Employee rewards and recognition are the foundation of a caring, appreciative culture at work. Whether an organization uses an employee recognition software or not, recognize employees’ contributions, efforts and performance. Offer incentives, rewards and gifts for things like birthdays, holidays, work anniversaries and wellness initiatives.
Also, recognize that employees have lives outside of work. By offering greater flexibility, both with hybrid/remote options and flex-time opportunities, employees will feel cared about and supported in both their work needs and personal lives.
3. Solutions for a lack of purpose
When employees don’t know why their work matters, they’re naturally not going to care about it as much. It’s hard to put all your effort into a task when you think no one cares about the results.
Align employee responsibilities with organizational purpose and values. To do that, leaders should be open about how employee work ties into the success of the company. Have values and a mission statement that are more than just words on a wall, and then tie employee work into those values.
When organizational values and employee work are aligned, engagement can increase by 49%.
4. Solutions for a lack of leadership
Management is one of the biggest drivers of engagement—and one of the biggest causes of disengagement. When managers are ineffective or unsupportive, employee engagement sinks. In fact, 70% of variance in employee engagement scores are a result of managers.
Managers need training in effective management – and that’s not a bad thing! Even the best leaders need regular training to keep up with the shifting needs of the workplace. Train managers how to:
- Communicate clearly, regularly and effectively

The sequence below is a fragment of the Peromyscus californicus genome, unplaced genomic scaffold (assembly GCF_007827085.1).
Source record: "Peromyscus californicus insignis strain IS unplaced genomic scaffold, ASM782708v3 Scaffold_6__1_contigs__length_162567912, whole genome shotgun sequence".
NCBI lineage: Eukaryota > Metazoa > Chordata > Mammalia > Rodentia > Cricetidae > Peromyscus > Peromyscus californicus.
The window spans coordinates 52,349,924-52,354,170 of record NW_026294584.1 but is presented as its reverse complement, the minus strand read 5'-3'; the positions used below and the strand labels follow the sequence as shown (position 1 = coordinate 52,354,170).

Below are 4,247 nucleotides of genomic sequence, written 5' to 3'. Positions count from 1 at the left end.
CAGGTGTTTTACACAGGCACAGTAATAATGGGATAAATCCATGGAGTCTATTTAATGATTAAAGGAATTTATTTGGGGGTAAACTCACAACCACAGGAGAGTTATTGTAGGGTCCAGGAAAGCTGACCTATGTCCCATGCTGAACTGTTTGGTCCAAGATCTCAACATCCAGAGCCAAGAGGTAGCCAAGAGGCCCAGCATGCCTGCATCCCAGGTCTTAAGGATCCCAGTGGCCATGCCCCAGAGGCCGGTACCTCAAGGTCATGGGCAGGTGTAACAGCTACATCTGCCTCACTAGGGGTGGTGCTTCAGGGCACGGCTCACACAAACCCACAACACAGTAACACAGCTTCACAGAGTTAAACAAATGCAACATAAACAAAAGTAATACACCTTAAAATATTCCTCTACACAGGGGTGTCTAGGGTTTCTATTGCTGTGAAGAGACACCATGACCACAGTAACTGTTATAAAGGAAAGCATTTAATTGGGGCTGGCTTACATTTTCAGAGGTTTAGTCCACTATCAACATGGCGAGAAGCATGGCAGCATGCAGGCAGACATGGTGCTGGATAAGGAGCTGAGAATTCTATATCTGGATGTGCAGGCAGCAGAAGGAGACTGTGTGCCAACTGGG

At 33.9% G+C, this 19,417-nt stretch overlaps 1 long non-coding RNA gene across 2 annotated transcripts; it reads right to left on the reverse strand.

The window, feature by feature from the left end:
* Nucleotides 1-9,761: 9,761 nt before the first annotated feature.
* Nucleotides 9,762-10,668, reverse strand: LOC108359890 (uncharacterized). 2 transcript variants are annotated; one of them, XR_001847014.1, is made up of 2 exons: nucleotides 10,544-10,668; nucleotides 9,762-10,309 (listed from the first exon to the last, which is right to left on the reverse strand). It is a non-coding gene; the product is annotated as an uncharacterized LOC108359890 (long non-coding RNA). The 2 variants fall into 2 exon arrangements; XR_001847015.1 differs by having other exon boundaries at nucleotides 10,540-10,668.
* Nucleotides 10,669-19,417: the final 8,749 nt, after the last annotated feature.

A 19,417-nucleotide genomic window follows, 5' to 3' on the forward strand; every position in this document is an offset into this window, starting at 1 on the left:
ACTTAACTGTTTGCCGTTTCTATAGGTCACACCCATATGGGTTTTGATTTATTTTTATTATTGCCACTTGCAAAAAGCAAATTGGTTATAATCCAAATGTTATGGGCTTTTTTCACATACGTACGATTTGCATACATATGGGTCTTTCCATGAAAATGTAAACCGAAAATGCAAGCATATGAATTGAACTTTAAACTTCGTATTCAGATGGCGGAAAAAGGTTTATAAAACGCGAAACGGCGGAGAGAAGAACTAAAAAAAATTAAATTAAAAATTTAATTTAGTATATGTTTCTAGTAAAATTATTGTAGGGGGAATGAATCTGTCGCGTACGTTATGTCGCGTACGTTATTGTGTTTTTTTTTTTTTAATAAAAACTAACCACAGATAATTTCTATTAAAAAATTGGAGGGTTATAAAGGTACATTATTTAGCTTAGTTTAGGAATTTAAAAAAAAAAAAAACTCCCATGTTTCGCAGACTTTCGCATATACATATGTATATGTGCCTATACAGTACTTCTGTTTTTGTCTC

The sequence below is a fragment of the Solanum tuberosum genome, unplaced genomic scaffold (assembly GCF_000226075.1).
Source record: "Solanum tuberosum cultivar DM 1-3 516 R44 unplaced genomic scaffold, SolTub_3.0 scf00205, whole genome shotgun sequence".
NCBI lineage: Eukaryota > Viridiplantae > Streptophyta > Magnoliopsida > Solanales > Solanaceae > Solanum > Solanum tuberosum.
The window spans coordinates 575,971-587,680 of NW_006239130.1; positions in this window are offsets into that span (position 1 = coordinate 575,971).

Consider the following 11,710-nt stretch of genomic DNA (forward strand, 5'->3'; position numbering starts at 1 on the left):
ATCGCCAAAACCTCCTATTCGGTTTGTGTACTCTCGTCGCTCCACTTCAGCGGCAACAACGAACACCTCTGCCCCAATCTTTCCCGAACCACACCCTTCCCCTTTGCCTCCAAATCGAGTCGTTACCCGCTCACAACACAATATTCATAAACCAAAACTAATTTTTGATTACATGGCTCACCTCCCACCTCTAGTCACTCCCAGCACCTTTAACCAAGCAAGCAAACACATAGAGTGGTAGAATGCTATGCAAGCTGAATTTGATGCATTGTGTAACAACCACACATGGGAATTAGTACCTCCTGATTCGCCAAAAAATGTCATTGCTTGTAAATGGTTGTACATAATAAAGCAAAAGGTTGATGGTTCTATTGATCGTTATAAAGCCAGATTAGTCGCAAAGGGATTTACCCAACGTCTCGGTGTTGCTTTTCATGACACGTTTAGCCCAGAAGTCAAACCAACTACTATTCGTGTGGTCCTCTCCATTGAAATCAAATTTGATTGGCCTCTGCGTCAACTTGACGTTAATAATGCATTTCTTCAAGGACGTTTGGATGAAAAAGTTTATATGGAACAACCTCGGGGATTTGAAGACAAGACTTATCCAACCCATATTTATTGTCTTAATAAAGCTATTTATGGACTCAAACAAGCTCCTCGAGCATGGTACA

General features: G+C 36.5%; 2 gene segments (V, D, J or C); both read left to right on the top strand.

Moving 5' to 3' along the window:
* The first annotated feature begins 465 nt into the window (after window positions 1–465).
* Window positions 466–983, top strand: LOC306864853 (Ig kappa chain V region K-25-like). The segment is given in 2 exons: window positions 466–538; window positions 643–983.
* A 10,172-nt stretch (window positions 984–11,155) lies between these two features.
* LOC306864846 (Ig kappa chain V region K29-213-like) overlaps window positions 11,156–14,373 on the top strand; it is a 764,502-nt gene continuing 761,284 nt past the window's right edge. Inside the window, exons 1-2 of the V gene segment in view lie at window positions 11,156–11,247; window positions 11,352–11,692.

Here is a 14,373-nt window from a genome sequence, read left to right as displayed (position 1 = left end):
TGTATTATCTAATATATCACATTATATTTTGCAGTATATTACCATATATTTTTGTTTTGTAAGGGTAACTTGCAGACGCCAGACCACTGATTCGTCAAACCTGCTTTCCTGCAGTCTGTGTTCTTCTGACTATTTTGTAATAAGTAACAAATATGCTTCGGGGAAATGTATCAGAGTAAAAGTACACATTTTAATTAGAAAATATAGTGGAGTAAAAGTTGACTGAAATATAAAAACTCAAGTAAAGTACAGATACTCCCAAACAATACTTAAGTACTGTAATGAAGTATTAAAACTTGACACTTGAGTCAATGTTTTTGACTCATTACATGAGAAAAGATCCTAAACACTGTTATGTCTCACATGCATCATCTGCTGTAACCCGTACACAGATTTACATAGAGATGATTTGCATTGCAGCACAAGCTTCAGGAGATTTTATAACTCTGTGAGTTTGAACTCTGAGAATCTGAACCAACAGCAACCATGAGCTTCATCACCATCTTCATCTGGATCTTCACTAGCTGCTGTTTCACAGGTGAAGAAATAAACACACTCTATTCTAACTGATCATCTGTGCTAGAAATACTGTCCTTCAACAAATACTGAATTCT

- Hold performance evaluations based on employee goals and growth
- Focus on employee strengths instead of weaknesses, and
- Develop trust-based relationships with employees.
The single biggest driver of engagement is whether employees feel their managers care about them. When employees feel that their managers will support them through thick and thin, they’re naturally more invested in their work, team and the company.
5. Solutions for a lack of growth
If people feel like they’re at a dead end in their career, why would they ever do more than the bare minimum?
Employees are more satisfied and engaged when their work challenges them in healthy, sustainable ways. They’re more engaged in the company overall when they know they have the opportunity to gain new skills and move up in the organization.
Not only does professional development increase employee engagement, it helps employees be more innovative, more productive, and more profitable. And it also increases retention by up to 50%.
Dismantle disengagement once and for all
Even though disengagement is sweeping the world, it doesn’t have to reach every employer or every employee. By building a culture of clarity, recognition, purpose, trust and growth, employees will naturally be much more engaged in what they do. And when that happens, organizations can enjoy:
- 10% higher customer loyalty
- 23% higher profitability
- 18% higher productivity
- 43% lower turnover (in low-turnover industries), and
- 18% lower turnover (in high-turnover industries).